Kumar V.,Indira Gandhi Agricultural University |
Rastogi N.K.,Indira Gandhi Agricultural University |
Chandraker P.,Indira Gandhi Agricultural University |
Sahu H.,Indira Gandhi Agricultural University |
Sharma B.,Indira Gandhi Agricultural University
Indian Journal of Ecology | Year: 2016
The present study was undertaken with an objective to identify principal discriminatory traits, and to estimate the extent of genetic diversity for their utilization in crop improvement. Atotal of 100 aromatic rice accessions including five checks were evaluated for 20 traits using Augmented Design. The first six principal components explained about 80.41 % of the total variation. The PC1 showed 38 %, while PC2, PC3, PC4, PC5 and PC6 exhibited 14.42,8.21,7.64,6.46 and 5.69 % variability, respectively. Results of PCA revealed that the traits such as panicle length, plant height, number of filled spikelets per panicle, grain (length and breadth), kernel (length and breadth), kernel length after cooking and kernel elongation ratio were the principal discriminatory traits. Seven clusters including three monogenics were obtained based on UPGMA cluster analysis. The pattern of group constellation proved the existence of significant amount of variability. Genotypes Bas Sufaid 187, Nagra and PKV-HMT hold great promise as a parent to obtain a promising high heterotic response. The aromatic rice accessions showed considerable variability for most of the traits observed, which can be exploited in crop improvement programmes.
Netam O.K.,Indira Gandhi Agricultural University |
Sahu L.K.,Indira Gandhi Agricultural University |
Sharma V.K.,Indira Gandhi Agricultural University
Plant Archives | Year: 2017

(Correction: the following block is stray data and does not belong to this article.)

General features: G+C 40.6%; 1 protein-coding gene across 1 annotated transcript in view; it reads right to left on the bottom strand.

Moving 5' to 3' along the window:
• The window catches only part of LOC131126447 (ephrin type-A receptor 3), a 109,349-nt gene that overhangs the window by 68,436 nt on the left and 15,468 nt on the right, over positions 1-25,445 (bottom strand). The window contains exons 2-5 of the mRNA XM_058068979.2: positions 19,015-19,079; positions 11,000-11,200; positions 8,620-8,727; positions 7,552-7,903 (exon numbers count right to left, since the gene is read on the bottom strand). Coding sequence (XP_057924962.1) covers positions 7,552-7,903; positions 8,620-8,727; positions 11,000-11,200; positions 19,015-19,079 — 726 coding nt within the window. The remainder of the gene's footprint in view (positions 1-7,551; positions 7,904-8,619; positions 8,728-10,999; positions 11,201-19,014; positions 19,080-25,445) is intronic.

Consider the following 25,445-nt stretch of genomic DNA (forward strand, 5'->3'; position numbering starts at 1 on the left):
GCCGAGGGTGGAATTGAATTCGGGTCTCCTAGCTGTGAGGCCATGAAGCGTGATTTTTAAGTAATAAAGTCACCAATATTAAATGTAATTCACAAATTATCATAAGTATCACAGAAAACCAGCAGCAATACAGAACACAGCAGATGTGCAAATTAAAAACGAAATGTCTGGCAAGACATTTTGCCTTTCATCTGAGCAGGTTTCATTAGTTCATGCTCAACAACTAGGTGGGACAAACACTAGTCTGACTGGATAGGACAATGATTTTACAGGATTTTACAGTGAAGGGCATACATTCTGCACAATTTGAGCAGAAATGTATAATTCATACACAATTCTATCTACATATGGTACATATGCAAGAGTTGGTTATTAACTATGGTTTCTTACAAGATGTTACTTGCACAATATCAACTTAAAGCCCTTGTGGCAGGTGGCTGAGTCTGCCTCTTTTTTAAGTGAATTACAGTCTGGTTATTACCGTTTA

The present study is based on economic analysis of paddy production with the objective to work out the consumption pattern of agrochemicals, cost and returns of kharif paddy in the study area. The major findings of this study revealed that on an average, the consumption of agrochemicals of kharif paddy (variety-MTU-1010) was calculated as use of insecticide was higher in case of Imidacloprid 17.8% SL (-18.61 per cent) followed by Acephate 75% SP (-63.71 per cent) and lowest in Deltamethrin1% + Triazophos 35% EC (-90.19 per cent), herbicide gap was higher in case of Oxadirzil (-26.51 per cent) followed by Pyrozosulphuran + Ethyl 10% WP (-33.84) and lowest in Pendimethylene (-81.25 per cent), fungicide was higher in case of Propiconazole 25% EC (-34.18 per cent) followed by Tricyclazole (-60.13 per cent) and lowest in Carbendazim 12% +Mancozeb 63%WP (-78.39 per cent) and fertilizers gap was higher in case of nitrogen (-5.64 per cent) followed by phosphorus (-9.32 per cent) and potash (-25.52 per cent). Overall, on an average the per hectare cost of cultivation of kharif paddy (variety- MTU-1010) was calculated as Rs. 34028.99, on an average yield of kharif paddy was observed for (variety -MTU-1010) 38.59 quintals and average cost of production per quintal of kharif paddy for variety- MTU-1010 was Rs. 882.11. The input-output ratio was kharif paddy for variety- MTU-1010 was 1:1.84.